The dry springand wet summermeant

farmers aroundSwannanoaand Ohoka

had produced less baleage, but the rain

had provided awelcome boost to someof

the later­season crops, Chrissays.

‘‘I’vetalked to afew peoplewithbarley

and grain who saiditwas strugglingtoget

established, butit’s nowcoming away

withthat rain.’’

Ohoka contractor StuartSanders says

he is enjoying the milderweather, and the

recentrain has given the cropsjustthe

boost theyneeded.

While thesun is neededtoharvesthay

and straw,‘‘a wet day or twocreatesmore

growth forlater on’’, Stuartsays.

‘‘Weare getting towards theend of our

run.Wetendtoget abit of straw, butwe

are mostly working withdryland

farmers.’’

Waimakariri Irrigation Ltdoperations

manager Jamie Hamilton says therain

has eased thepressureonthe

Waimakariri River afteradry 2020.

Food issues to the fore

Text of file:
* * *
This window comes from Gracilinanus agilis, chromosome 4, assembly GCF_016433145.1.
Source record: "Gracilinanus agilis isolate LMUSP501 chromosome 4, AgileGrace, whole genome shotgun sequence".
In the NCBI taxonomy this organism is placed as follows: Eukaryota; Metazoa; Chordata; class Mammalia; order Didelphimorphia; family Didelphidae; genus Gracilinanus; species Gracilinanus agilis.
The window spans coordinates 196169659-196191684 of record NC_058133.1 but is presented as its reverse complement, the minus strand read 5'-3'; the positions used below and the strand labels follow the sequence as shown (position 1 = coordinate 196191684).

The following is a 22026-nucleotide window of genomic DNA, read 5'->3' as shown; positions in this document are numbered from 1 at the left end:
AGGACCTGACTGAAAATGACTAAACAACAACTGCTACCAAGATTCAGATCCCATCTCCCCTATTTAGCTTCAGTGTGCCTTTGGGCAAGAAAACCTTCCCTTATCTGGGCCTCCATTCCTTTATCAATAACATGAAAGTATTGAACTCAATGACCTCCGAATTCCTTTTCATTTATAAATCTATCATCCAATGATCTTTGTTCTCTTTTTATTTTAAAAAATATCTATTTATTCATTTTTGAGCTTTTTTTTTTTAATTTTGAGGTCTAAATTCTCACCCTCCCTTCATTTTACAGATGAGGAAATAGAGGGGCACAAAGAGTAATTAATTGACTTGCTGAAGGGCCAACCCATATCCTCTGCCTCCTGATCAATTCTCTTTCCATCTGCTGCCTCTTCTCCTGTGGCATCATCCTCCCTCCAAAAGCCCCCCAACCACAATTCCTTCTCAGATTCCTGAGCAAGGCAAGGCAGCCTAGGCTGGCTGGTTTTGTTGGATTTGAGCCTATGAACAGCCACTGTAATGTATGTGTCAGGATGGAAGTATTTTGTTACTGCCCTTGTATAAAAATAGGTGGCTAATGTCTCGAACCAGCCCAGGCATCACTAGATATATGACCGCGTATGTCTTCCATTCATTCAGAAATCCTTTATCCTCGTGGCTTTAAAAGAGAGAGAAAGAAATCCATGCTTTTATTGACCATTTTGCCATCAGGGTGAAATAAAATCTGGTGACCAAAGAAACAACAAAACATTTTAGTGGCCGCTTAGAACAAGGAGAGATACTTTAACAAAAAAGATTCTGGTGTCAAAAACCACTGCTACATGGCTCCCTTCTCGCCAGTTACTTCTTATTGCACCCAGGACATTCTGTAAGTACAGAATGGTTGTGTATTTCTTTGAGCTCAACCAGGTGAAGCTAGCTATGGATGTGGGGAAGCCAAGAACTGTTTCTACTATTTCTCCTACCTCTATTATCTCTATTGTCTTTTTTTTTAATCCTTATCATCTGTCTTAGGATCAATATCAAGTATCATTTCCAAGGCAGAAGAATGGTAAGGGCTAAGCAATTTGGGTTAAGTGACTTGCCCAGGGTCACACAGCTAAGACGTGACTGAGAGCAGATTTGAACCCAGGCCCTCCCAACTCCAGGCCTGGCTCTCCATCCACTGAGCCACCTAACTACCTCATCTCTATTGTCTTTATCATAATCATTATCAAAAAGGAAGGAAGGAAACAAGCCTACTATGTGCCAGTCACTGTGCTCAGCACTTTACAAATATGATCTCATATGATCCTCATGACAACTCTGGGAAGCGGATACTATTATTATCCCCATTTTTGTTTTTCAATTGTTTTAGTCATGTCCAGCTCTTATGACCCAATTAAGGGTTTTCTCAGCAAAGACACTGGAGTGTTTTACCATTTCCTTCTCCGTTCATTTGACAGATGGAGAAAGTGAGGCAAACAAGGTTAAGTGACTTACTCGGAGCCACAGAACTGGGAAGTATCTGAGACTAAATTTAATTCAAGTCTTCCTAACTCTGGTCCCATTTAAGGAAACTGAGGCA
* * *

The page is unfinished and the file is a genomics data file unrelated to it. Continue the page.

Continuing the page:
Food sustainability is set to

be given more attention

thanks to anew initiative

between Canterbury and

Lincoln universities.

Anew Food Transitions

2050 postgraduate school has

been launched as apartnership

between the two

universities, Plant &Food

Research, Landcare

Research and AgResearch.

The school will focus on

supporting the transition of

regional, national and

international food systems to

meet future challenges,

offering postgraduate study

and research opportunities.

Areas for study include

‘‘zero carbon futures’’, water

Summer challenges ... Regular rain has caused frustration for contractors.

‘‘We started out over the winter, when

theWaimakariridistrict gotonlyhalfof

itsaveragerainfall, so thewells started

offatlow levels.

‘‘On topofthat therewas not alot of